The art center consists of approximately 24,000 square feet (2,200 m2) of gallery space, used to present visual art from local, state and regional artists, as well as major U.S. and international exhibitions. As a non-collecting museum, the Frist Center does not have a permanent collection in the truest sense; rather, the museum focuses on creating exhibitions as well securing traveling exhibitions from around the country and the world.

Hours: Monday, Tuesday, Wednesday: 10:00 a.m.–5:30 p.m.; Thursday and Friday: 10:00 a.m.–9:00 p.m.; Saturday: 10:00 a.m.–5:30 p.m.; Sunday: 1:00–5:30 p.m.

"(The above description is based on Wikipedia under Creative Common License)"
Sight description based on wikipedia
6
Union Station - A Wyndham Historic Hotel

6) Union Station - A Wyndham Historic Hotel

This building was originally the main train station in Nashville, opened in 1900, and was a hub of several railroads. In 1986, Union Station was reconstructed and became a hotel. It is designated as a National Historic Landmark.
7
Music City Center

7) Music City Center

The Music City Center is a convention complex located in downtown Nashville. Opened in May 2013, it covers an area of 1.2 million square feet and was built at a cost of about $623 million.

The new Convention Center is not only a gathering spot for hundreds of thousands of visitors who come to see the city for the first time, but also serves as a central meeting point for Nashville’s residents.
8
Country Music Hall of Fame and Museum

8) Country Music Hall of Fame and Museum (must see)

The Country Music Hall of Fame and Museum identifies and preserves the evolving history and traditions of country music and serves visiting and non-visiting audiences including fans, students, scholars, members of the music industry, and the general public.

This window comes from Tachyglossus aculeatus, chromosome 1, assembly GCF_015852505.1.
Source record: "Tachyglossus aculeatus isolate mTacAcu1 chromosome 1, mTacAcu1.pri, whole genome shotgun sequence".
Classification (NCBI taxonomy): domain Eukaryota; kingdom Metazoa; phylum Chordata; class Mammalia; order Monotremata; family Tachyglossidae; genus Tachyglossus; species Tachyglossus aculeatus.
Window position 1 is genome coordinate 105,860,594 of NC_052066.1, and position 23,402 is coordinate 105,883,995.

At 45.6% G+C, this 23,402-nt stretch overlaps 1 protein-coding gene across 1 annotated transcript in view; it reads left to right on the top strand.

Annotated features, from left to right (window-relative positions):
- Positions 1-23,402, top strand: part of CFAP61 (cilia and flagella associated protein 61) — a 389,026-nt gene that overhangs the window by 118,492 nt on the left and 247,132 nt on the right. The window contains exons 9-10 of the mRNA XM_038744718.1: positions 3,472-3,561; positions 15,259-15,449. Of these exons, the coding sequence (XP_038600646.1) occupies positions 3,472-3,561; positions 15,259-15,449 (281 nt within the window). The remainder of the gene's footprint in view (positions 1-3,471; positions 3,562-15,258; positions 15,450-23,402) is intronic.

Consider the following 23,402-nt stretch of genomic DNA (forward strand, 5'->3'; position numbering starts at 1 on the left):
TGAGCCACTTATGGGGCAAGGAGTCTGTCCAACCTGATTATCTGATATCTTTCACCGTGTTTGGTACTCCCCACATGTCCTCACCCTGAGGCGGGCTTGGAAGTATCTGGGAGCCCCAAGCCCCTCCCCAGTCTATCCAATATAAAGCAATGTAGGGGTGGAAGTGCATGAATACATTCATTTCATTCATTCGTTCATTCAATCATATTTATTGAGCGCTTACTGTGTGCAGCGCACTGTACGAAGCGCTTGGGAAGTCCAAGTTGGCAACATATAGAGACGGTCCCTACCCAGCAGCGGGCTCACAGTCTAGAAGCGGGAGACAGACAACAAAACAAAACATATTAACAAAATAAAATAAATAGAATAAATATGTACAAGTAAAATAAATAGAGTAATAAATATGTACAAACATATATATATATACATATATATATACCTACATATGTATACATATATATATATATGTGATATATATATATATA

The original Country Music Hall of Fame and Museum opened on Music Row (Music Square East and Division Street) on April 1, 1967. On May 17, 2001, the CMF held the grand opening of its new $37,000,000 facility ten blocks away in downtown Nashville. Inside, the museum presents its collection to illustrate country music's story as told through the turns of two centuries. Included are historic country video clips and recorded music, as well as a regular menu of live performances and public programs, a museum store, and on-site dining.

In addition to the galleries, the museum has the 776-seat CMA Theater, the Taylor Swift Education Center, and multi-purpose event rental spaces. Other historic properties of the Country Music Hall of Fame and Museum include the letterpress operation Hatch Show Print (located inside the museum) and Historic RCA Studio B (located on Music Row), Nashville's oldest surviving recording studio, where recordings by Elvis Presley, Dolly Parton, Waylon Jennings, and many others were made.